MSF frequently publishes updates, press releases, and other forms of communication about its work in roughly 70 countries around the world. See the list below for the most recent updates or search by location, topic, or year.

December 31, 2006

Medical practice does not and cannot have double standards. So as health professionals we’re constantly looking to provide the most effective health care possible for our patients. this is no easy task, and even if we’re continually making progress, there’s still a lot to do.

December 31, 2006

December 28, 2006

Nairobi/Geneva, December 28, 2006—MSF is gravely concerned for the safety of our staff and patients following a serious incident occurring in an MSF medical facility in Dinsor (Bay region, Somalia) on December 27. After taking control of Dinsor, representatives of military forces entered the MSF medical facility, pressured the Somali medical staff employed by MSF, and confiscated all inpatient confidential medical files.

December 20, 2006

From Lebanon to Niger, and to Colombia and Sudan, a special "Year in Pictures" issue of Alert looks back at 2006 through the lens of some of the world's top photographers.

December 20, 2006

New Delhi/Geneva, December 20, 2006 — A legal challenge by Swiss pharmaceutical company Novartis against India's patent law could restrict access to affordable medicines in the developing world, the international medical humanitarian organization Doctors Without Borders/Médecins Sans Frontières (MSF) said today. The organization is urging Novartis to immediately drop the case.

December 01, 2006

In this edition, you'll hear reports on the floods in Somalia, the blurring of lines between military and humanitarian activities in the Horn of Africa, and an MSF study of measles epidemics that may change the way health agencies respond to future outbreaks. Also a report on the intensifying conflict along Chad's eastern border with Sudan.

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November 29, 2006

New York,  November  29, 2006  - AIDS treatment in the developing world will not be sustainable unless international institutions get serious about the high cost of newer medicines, the international medical humanitarian organization Doctors Without Borders/Médecins Sans Frontières (MSF) warned today.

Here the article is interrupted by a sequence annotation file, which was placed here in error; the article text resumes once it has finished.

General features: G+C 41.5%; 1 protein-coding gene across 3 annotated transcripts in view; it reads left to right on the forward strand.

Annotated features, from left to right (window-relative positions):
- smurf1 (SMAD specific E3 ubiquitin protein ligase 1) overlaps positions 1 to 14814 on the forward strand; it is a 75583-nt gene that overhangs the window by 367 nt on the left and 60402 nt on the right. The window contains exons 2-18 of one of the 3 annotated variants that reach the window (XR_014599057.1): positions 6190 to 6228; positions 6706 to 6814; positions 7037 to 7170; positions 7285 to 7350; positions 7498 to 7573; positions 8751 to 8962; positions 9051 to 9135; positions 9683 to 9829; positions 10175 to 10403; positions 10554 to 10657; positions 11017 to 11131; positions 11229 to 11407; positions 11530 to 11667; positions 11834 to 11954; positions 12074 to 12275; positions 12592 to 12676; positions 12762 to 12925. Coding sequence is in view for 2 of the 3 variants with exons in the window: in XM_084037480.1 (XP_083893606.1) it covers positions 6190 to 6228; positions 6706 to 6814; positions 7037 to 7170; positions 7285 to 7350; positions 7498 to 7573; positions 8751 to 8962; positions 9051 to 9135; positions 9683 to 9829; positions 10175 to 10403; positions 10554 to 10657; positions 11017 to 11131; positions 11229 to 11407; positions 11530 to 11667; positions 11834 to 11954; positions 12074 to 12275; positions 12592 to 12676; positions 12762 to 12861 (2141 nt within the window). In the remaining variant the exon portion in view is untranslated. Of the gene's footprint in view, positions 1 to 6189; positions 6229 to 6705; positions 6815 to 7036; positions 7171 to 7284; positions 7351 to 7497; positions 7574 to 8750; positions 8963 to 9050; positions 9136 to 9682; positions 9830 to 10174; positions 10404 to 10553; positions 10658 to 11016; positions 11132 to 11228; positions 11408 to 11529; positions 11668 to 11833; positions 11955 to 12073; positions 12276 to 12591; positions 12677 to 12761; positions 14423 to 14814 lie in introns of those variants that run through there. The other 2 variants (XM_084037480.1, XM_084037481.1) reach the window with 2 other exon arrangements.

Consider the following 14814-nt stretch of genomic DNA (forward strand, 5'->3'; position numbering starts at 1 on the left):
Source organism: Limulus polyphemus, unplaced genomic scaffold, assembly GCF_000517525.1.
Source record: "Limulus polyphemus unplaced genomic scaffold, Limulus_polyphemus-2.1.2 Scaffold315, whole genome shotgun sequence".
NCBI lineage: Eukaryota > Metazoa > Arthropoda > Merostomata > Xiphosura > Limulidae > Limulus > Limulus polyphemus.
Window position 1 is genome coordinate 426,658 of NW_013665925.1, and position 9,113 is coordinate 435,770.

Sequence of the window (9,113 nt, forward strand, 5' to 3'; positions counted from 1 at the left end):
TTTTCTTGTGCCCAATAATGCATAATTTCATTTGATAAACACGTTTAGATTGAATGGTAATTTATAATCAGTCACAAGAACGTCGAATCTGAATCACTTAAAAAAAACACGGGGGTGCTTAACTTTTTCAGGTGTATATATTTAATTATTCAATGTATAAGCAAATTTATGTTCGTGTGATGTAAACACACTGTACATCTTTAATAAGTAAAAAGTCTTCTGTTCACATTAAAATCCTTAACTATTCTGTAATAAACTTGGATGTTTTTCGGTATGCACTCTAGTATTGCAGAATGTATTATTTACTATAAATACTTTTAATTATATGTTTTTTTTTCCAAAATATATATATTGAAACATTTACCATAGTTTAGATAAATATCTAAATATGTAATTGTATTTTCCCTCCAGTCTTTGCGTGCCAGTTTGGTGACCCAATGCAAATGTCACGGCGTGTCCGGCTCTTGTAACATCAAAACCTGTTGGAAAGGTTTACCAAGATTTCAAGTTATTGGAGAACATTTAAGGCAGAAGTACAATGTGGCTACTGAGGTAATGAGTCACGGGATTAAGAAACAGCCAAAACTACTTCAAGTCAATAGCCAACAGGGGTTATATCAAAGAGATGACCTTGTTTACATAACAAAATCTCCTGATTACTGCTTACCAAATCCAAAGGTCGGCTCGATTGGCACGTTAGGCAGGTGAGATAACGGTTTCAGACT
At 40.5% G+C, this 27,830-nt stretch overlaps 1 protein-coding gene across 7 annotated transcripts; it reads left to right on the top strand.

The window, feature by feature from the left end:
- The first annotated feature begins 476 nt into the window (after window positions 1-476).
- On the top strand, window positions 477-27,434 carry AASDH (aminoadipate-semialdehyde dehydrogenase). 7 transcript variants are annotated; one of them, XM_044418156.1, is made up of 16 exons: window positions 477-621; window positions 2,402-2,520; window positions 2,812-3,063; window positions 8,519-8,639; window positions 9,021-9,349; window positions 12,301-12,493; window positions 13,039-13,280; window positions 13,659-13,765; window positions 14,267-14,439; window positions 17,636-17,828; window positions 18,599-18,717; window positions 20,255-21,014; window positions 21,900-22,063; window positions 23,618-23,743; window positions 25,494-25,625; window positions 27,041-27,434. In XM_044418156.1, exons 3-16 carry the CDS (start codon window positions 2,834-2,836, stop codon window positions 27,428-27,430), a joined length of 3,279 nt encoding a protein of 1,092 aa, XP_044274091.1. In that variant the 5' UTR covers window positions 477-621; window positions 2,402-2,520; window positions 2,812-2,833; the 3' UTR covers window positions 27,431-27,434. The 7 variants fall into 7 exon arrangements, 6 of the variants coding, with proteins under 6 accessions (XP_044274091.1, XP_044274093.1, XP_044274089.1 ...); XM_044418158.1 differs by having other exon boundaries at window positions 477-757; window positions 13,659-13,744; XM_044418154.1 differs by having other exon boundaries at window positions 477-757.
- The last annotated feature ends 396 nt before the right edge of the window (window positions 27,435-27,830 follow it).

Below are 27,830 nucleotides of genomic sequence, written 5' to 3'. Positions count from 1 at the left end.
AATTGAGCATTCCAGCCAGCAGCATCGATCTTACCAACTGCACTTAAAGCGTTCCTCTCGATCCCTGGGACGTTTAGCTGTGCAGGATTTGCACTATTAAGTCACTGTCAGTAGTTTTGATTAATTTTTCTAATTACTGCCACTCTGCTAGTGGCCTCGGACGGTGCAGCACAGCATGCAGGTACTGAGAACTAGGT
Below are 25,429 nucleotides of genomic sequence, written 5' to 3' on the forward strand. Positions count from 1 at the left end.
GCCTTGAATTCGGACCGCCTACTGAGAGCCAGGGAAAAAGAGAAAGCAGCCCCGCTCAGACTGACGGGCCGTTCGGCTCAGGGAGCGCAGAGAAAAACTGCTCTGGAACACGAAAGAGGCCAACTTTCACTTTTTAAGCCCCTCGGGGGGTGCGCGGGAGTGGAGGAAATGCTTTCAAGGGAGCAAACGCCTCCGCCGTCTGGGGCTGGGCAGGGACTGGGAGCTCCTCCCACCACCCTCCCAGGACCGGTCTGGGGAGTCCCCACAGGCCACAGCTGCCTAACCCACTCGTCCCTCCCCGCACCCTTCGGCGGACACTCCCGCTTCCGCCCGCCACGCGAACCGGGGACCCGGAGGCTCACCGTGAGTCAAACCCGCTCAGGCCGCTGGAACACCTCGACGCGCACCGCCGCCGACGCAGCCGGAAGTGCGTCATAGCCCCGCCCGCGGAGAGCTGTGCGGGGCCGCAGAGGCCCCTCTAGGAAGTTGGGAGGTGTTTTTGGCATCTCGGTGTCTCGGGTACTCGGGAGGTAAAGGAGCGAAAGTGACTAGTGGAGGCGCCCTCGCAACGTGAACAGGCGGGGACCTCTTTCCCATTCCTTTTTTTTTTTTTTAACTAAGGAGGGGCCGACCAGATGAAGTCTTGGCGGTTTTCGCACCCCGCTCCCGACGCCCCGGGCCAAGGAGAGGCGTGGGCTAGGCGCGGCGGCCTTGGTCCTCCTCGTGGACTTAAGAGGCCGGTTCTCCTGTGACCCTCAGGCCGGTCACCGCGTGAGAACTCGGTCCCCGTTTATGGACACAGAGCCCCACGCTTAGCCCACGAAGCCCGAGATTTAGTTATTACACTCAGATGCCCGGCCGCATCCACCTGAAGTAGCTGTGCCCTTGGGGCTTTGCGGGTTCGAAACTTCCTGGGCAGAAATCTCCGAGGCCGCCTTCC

November 29, 2006

New York, November 29, 2006 — Following the latest outbreak of the cholera epidemic that resurfaced with the arrival of seasonal rains, the international humanitarian medical organization Doctors Without Borders/Médecins Sans Frontières (MSF) has reopened its previous intervention in Lubango in southern Angola. Since the beginning of November, the number of patients has continued to rise—1,427 to date—and mortality remains very high.

November 29, 2006

Bangkok/New York, November 29, 2006 — Thailand today for the first time announced it will issue a compulsory license for use by the government to improve access to a key HIV/AIDS medicine, efavirenz. The international medical humanitarian organization Doctors Without Borders/Médecins Sans Frontières (MSF) welcomes this important move and urges the government to issue such licenses for the production of other essential medicines.

November 22, 2006

Nairobi, November 22, 2006 - Heavy rains over the last few weeks have caused flooding of the Juba and Shebelle rivers in southern Somalia, bringing devastation to much of the surrounding areas and aggravating humanitarian needs in one of the most densely populated regions in the country. Thousands of families have seen their homes destroyed and thousands more are displaced, including hundreds of families trapped in pockets of higher ground.